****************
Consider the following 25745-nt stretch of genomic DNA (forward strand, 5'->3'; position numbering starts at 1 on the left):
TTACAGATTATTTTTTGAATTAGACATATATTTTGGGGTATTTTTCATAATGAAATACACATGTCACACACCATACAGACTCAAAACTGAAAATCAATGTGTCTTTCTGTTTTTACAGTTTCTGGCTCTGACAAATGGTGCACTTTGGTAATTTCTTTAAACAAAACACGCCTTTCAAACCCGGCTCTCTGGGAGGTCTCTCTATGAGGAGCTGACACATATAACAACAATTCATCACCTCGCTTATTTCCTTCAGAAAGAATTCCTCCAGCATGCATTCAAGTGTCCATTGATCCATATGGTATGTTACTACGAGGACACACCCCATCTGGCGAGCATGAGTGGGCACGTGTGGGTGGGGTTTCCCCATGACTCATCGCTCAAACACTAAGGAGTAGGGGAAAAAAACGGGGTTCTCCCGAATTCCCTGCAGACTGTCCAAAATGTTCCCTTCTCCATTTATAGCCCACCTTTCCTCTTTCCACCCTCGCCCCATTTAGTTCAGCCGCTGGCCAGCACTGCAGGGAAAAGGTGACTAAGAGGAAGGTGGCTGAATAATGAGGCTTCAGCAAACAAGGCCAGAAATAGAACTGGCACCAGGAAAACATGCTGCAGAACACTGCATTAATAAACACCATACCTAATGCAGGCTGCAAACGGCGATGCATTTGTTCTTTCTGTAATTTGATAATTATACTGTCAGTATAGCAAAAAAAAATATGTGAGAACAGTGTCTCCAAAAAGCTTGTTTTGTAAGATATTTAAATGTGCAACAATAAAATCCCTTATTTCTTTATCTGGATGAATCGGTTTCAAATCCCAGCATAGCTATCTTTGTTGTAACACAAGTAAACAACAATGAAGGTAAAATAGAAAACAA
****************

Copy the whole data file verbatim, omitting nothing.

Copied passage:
Consider the following 25745-nt stretch of genomic DNA (forward strand, 5'->3'; position numbering starts at 1 on the left):
TTACAGATTATTTTTTGAATTAGACATATATTTTGGGGTATTTTTCATAATGAAATACACATGTCACACACCATACAGACTCAAAACTGAAAATCAATGTGTCTTTCTGTTTTTACAGTTTCTGGCTCTGACAAATGGTGCACTTTGGTAATTTCTTTAAACAAAACACGCCTTTCAAACCCGGCTCTCTGGGAGGTCTCTCTATGAGGAGCTGACACATATAACAACAATTCATCACCTCGCTTATTTCCTTCAGAAAGAATTCCTCCAGCATGCATTCAAGTGTCCATTGATCCATATGGTATGTTACTACGAGGACACACCCCATCTGGCGAGCATGAGTGGGCACGTGTGGGTGGGGTTTCCCCATGACTCATCGCTCAAACACTAAGGAGTAGGGGAAAAAAACGGGGTTCTCCCGAATTCCCTGCAGACTGTCCAAAATGTTCCCTTCTCCATTTATAGCCCACCTTTCCTCTTTCCACCCTCGCCCCATTTAGTTCAGCCGCTGGCCAGCACTGCAGGGAAAAGGTGACTAAGAGGAAGGTGGCTGAATAATGAGGCTTCAGCAAACAAGGCCAGAAATAGAACTGGCACCAGGAAAACATGCTGCAGAACACTGCATTAATAAACACCATACCTAATGCAGGCTGCAAACGGCGATGCATTTGTTCTTTCTGTAATTTGATAATTATACTGTCAGTATAGCAAAAAAAAATATGTGAGAACAGTGTCTCCAAAAAGCTTGTTTTGTAAGATATTTAAATGTGCAACAATAAAATCCCTTATTTCTTTATCTGGATGAATCGGTTTCAAATCCCAGCATAGCTATCTTTGTTGTAACACAAGTAAACAACAATGAAGGTAAAATAGAAAACAA